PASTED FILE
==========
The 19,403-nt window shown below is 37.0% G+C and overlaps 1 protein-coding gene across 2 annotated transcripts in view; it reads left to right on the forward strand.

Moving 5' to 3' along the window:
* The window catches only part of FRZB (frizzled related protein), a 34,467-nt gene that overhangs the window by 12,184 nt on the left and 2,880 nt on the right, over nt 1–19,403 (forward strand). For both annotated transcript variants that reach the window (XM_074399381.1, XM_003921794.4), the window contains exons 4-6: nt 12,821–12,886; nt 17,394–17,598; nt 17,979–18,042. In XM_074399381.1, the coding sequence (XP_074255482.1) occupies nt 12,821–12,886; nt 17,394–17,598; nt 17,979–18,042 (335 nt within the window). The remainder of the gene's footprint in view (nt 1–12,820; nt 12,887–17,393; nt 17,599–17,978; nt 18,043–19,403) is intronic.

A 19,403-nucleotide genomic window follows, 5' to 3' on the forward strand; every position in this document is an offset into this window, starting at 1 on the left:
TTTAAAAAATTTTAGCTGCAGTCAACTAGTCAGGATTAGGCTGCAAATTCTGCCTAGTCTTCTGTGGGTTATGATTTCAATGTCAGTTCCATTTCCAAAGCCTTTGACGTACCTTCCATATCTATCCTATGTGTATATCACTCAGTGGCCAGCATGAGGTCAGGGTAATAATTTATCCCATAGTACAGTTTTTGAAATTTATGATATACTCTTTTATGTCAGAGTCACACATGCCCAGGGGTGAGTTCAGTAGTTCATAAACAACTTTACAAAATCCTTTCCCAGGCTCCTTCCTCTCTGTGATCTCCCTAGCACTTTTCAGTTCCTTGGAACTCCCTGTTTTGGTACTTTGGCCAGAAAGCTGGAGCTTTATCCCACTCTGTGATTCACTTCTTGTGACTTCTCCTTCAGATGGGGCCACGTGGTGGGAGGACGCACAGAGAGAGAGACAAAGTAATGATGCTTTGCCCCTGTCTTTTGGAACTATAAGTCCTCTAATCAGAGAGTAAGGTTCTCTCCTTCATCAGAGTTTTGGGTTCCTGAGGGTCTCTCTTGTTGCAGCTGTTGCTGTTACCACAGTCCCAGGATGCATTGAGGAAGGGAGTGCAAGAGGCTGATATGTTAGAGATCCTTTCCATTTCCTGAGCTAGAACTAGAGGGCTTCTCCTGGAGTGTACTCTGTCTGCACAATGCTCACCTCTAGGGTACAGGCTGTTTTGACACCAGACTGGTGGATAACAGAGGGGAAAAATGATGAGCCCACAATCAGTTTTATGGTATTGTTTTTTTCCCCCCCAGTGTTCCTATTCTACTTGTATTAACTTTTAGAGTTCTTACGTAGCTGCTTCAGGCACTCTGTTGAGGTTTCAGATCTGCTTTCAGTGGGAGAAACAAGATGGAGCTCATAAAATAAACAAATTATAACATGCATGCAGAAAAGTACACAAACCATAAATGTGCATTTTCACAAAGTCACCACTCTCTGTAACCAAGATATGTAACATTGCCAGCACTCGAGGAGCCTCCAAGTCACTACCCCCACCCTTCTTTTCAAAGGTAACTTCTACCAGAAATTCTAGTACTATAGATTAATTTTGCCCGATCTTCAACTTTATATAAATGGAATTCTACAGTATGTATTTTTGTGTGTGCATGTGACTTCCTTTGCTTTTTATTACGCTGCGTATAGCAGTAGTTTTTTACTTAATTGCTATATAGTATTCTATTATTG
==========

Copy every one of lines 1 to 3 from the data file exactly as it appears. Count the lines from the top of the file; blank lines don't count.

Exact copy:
The 19,403-nt window shown below is 37.0% G+C and overlaps 1 protein-coding gene across 2 annotated transcripts in view; it reads left to right on the forward strand.

Moving 5' to 3' along the window:
* The window catches only part of FRZB (frizzled related protein), a 34,467-nt gene that overhangs the window by 12,184 nt on the left and 2,880 nt on the right, over nt 1–19,403 (forward strand). For both annotated transcript variants that reach the window (XM_074399381.1, XM_003921794.4), the window contains exons 4-6: nt 12,821–12,886; nt 17,394–17,598; nt 17,979–18,042. In XM_074399381.1, the coding sequence (XP_074255482.1) occupies nt 12,821–12,886; nt 17,394–17,598; nt 17,979–18,042 (335 nt within the window). The remainder of the gene's footprint in view (nt 1–12,820; nt 12,887–17,393; nt 17,599–17,978; nt 18,043–19,403) is intronic.